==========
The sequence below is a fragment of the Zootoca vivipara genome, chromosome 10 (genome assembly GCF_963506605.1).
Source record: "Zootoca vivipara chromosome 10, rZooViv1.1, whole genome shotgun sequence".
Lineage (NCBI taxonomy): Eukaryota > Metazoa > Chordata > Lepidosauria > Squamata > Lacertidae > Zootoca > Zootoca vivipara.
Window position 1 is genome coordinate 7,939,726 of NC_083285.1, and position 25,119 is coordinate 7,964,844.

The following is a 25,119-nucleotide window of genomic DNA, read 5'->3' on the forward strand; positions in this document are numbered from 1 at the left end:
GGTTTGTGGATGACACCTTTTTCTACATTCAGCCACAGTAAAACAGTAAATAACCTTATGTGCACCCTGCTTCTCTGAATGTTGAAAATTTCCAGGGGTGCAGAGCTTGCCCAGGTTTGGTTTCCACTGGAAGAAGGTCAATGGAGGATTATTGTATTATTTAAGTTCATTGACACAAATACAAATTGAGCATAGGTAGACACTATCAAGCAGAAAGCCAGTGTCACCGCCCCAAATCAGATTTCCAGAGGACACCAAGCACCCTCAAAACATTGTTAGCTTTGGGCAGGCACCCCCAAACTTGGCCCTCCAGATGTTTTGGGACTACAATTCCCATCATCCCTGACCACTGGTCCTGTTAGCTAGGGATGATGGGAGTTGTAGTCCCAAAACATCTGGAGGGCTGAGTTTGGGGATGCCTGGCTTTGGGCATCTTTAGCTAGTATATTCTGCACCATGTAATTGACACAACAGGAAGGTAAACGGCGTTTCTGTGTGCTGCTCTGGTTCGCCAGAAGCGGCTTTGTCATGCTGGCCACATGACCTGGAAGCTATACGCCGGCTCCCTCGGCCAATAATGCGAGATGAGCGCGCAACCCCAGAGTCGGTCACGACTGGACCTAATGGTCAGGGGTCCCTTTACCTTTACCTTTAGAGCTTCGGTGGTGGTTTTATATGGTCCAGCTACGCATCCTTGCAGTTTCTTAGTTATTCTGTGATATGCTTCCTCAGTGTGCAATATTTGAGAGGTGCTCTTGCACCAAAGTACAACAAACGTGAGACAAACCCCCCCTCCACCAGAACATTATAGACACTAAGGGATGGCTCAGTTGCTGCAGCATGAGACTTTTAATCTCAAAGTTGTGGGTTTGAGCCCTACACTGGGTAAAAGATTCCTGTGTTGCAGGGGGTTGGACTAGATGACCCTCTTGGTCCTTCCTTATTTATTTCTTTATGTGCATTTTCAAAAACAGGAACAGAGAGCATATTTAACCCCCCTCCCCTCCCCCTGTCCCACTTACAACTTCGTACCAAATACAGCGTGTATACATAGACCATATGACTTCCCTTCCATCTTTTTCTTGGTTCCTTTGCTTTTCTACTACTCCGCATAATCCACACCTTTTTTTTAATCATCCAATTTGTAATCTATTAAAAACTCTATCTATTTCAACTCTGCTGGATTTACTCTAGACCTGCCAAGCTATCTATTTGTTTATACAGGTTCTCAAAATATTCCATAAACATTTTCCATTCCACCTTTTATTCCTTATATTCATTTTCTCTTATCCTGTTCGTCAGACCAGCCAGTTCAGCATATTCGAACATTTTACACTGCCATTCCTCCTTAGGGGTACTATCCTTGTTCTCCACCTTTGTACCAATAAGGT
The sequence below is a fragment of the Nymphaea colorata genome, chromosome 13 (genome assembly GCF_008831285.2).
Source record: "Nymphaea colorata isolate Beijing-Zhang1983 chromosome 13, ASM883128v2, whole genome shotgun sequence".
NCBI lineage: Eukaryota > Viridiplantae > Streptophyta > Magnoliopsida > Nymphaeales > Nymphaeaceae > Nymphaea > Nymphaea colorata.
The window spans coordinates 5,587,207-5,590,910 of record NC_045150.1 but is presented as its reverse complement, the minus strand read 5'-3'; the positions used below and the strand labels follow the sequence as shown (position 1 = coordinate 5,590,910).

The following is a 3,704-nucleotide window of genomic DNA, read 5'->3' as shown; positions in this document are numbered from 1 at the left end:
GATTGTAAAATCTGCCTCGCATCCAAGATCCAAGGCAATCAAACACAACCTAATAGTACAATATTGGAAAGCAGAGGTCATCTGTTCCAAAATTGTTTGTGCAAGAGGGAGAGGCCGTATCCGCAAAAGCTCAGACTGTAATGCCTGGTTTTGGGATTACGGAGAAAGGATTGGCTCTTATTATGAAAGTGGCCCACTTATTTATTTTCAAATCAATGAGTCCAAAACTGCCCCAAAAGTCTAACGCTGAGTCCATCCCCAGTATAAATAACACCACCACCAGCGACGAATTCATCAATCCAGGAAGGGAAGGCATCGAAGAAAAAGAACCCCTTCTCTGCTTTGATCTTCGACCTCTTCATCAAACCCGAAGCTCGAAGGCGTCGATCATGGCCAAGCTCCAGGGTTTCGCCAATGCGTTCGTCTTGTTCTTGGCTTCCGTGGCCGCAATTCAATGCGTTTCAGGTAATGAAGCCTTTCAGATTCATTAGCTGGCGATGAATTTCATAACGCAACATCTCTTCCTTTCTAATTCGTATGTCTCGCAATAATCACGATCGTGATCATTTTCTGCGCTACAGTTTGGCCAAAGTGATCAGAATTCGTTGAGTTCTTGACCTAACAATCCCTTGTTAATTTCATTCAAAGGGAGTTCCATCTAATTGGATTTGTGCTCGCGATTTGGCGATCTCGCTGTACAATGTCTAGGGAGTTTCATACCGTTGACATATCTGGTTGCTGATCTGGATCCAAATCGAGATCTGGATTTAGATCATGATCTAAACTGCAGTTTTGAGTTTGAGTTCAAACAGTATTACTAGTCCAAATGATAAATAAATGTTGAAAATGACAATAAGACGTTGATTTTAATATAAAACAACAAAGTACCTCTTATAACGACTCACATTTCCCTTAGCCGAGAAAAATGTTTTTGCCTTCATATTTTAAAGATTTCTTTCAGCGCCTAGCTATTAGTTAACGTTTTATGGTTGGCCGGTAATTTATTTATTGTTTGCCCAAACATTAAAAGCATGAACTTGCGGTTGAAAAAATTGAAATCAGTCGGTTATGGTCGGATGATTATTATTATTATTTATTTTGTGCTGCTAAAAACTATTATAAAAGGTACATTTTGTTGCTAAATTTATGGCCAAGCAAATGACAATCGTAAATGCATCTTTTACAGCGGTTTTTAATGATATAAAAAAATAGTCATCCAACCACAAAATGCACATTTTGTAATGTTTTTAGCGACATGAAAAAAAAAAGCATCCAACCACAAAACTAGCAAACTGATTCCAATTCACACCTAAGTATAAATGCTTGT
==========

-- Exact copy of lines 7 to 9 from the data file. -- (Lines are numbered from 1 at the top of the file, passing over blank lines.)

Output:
The sequence below is a fragment of the Nymphaea colorata genome, chromosome 13 (genome assembly GCF_008831285.2).
Source record: "Nymphaea colorata isolate Beijing-Zhang1983 chromosome 13, ASM883128v2, whole genome shotgun sequence".
NCBI lineage: Eukaryota > Viridiplantae > Streptophyta > Magnoliopsida > Nymphaeales > Nymphaeaceae > Nymphaea > Nymphaea colorata.